5 ‘SNL’ Stars Who Were Discovered on the Internet

5 ‘SNL’ Stars Who Were Discovered on the Internet

Back in the days of Saturday Night Live 1.0, training with Second City (John Belushi, BIll Murray, Gilda Radner) was the surest route to becoming a Not Ready for Primetime Player. Twenty years later, working with the Groundlings (Will Ferrell, Phil Hartman, Kristen Wiig) was the pipeline to comedy stardom. But in this century, more and more of SNL’s biggest stars have been discovered online. Here are five SNL success stories that began on the internet…

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Chloe Fineman

Okay, okay, Fineman also trained with the Groundlings. But what really got her noticed were “weird videos” and celebrity impressions she posted on Instagram. 

Celebs like Drew Barrymore herself weighed in (“@chloeiscrazy is the greatest thing”), and casting directors took note, Fineman told Bazaar. Next stop: 30 Rock.

Andy Samberg

Is Samberg the first SNL comic discovered on the internet? When Samberg auditioned, he says in SNL oral history Live From New York, “the SNL powers-that-be asked, ‘So what’s the deal with these guys?’ And they were like, ‘They’re a group and they work really well together, they have this website with all these videos,’ and there was material to be looked at if someone cared to look at it.”

The videos were funny enough that SNL hired Samberg’s Lonely Island partners Jorma Taccone and Akiva Schaffer to write on the show as well.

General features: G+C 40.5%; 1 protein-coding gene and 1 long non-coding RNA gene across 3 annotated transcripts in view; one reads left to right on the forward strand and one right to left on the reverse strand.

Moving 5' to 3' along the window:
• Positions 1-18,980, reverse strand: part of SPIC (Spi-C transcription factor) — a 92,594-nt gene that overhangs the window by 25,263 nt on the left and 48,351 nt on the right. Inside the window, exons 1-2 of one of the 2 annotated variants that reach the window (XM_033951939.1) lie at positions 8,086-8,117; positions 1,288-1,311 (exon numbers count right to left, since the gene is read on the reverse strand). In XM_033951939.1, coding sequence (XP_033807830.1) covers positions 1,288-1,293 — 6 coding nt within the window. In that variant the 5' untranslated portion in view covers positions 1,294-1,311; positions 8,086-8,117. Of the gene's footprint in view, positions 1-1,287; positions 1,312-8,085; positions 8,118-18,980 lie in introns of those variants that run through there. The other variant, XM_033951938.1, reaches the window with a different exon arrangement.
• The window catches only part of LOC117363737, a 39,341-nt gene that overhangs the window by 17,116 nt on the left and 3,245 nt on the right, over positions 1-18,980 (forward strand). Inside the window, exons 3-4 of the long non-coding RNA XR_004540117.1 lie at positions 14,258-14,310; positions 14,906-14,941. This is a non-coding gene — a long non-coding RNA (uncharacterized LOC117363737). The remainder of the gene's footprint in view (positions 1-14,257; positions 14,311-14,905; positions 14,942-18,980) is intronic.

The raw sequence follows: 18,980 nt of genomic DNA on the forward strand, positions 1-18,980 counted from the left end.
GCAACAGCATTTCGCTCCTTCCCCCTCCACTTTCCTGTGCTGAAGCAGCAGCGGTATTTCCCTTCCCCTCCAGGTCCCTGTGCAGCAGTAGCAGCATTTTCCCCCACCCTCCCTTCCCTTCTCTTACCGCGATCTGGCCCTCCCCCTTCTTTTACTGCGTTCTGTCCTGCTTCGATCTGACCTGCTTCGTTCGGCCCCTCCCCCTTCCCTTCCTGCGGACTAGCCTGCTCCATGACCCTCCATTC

Kyle Mooney and Beck Bennett

As members of the YouTube comedy collective known as Good Neighbor, Mooney and Bennett amassed millions of views with videos like “Toast.” Mooney’s solo channel, aptly named “Kyle,” also had more than 100,000 followers. When the Lonely Island guys departed, SNL hired the pair in an effort to make lightning strike twice. 

James Austin Johnson

Johnson was invited to audition for SNL after his TikTok impressions of Donald Trump went “super viral,” he told Brooklyn Mag. (It didn’t hurt that he also did a killer Joe Biden.) 

Johnson knows that Trump is aware of the impression since he supposedly told a crowd, “They got a new guy doing me. I heard it’s pretty good. We don’t watch the show, it’s such an awful show. But apparently the new guy is better than Alec.” 

Please Don’t Destroy

It’s easy (and lazy?) to pin the success of Please Don’t Destroy on famous fathers, but your dad writing for SNL in the 1990s isn’t an easy formula for going viral during the pandemic. (Honestly, can you name any SNL writers who aren’t also performers? If not, it’s hard to credit nepotism for PDD blowing up on social media.)

“Watching them, they reminded me of when I was a teenager, and it was like the first time I saw (the sketch group) Stella or the first time I saw Jack Black,” says SNL’s Heidi Gardner in a Vulture interview conducted before PDD found their way to the show. “And I was just like, Holy shit. I could watch this all night long. I almost felt embarrassed of how much of a fan I quickly became.”

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